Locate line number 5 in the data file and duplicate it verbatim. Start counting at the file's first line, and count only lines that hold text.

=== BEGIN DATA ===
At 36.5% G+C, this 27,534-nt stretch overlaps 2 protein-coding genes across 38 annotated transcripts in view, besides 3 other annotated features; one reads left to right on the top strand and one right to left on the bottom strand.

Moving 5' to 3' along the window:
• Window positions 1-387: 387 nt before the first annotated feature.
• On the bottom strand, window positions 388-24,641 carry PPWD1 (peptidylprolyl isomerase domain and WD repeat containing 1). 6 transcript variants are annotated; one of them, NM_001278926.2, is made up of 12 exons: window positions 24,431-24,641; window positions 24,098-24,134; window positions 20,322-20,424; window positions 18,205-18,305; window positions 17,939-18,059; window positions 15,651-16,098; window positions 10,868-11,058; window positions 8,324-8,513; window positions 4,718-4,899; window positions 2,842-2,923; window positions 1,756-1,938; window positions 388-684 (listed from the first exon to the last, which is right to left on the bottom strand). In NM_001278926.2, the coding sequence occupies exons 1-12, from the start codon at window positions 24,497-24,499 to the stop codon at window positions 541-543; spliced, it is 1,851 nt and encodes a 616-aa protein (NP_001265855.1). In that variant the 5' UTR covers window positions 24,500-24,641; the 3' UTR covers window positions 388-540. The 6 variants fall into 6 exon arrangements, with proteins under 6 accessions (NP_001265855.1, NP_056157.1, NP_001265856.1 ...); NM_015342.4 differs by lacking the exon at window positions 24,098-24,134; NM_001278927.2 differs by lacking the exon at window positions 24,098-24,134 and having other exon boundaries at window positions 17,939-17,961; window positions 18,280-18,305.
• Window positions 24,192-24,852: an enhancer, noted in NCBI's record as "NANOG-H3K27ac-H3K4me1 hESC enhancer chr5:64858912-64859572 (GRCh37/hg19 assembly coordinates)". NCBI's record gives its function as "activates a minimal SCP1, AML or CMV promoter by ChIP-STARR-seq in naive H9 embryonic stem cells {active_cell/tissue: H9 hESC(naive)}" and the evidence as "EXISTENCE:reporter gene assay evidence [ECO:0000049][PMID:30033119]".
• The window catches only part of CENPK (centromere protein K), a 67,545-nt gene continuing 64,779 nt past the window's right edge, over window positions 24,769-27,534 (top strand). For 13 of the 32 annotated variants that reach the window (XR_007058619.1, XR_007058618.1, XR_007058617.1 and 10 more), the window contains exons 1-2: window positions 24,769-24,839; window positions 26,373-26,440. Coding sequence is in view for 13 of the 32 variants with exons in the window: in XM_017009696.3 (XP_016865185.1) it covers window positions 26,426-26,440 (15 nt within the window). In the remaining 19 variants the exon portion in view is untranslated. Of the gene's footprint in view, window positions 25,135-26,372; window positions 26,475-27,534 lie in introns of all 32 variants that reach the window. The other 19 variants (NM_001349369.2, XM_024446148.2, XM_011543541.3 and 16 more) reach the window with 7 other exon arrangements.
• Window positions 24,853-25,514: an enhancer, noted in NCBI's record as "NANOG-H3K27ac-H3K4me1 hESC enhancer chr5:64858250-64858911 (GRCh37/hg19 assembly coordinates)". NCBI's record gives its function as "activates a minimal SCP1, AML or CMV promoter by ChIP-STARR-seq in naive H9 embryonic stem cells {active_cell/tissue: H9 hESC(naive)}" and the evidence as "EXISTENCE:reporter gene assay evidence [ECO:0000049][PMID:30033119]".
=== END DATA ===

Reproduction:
• Window positions 24,192-24,852: an enhancer, noted in NCBI's record as "NANOG-H3K27ac-H3K4me1 hESC enhancer chr5:64858912-64859572 (GRCh37/hg19 assembly coordinates)". NCBI's record gives its function as "activates a minimal SCP1, AML or CMV promoter by ChIP-STARR-seq in naive H9 embryonic stem cells {active_cell/tissue: H9 hESC(naive)}" and the evidence as "EXISTENCE:reporter gene assay evidence [ECO:0000049][PMID:30033119]".